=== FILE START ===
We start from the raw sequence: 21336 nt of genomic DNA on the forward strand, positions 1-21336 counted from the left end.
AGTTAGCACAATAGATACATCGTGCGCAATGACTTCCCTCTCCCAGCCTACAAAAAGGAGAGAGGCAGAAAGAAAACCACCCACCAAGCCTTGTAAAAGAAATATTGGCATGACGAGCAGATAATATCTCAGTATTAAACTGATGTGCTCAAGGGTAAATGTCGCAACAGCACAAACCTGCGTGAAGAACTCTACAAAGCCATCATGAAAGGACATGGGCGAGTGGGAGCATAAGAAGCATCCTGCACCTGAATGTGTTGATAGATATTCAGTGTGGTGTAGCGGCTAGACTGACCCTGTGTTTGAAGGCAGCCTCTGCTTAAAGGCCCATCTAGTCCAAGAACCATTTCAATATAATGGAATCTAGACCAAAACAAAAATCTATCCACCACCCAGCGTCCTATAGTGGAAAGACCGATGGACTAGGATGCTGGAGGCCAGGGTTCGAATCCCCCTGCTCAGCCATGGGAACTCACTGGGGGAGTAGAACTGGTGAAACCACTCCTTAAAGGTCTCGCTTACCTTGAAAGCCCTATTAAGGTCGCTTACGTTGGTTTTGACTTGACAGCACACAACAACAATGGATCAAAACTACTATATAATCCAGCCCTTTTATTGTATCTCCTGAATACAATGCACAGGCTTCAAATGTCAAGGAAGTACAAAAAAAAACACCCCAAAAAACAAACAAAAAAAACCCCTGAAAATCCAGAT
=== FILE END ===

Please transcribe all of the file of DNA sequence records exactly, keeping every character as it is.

We start from the raw sequence: 21336 nt of genomic DNA on the forward strand, positions 1-21336 counted from the left end.
AGTTAGCACAATAGATACATCGTGCGCAATGACTTCCCTCTCCCAGCCTACAAAAAGGAGAGAGGCAGAAAGAAAACCACCCACCAAGCCTTGTAAAAGAAATATTGGCATGACGAGCAGATAATATCTCAGTATTAAACTGATGTGCTCAAGGGTAAATGTCGCAACAGCACAAACCTGCGTGAAGAACTCTACAAAGCCATCATGAAAGGACATGGGCGAGTGGGAGCATAAGAAGCATCCTGCACCTGAATGTGTTGATAGATATTCAGTGTGGTGTAGCGGCTAGACTGACCCTGTGTTTGAAGGCAGCCTCTGCTTAAAGGCCCATCTAGTCCAAGAACCATTTCAATATAATGGAATCTAGACCAAAACAAAAATCTATCCACCACCCAGCGTCCTATAGTGGAAAGACCGATGGACTAGGATGCTGGAGGCCAGGGTTCGAATCCCCCTGCTCAGCCATGGGAACTCACTGGGGGAGTAGAACTGGTGAAACCACTCCTTAAAGGTCTCGCTTACCTTGAAAGCCCTATTAAGGTCGCTTACGTTGGTTTTGACTTGACAGCACACAACAACAATGGATCAAAACTACTATATAATCCAGCCCTTTTATTGTATCTCCTGAATACAATGCACAGGCTTCAAATGTCAAGGAAGTACAAAAAAAAACACCCCAAAAAACAAACAAAAAAAACCCCTGAAAATCCAGAT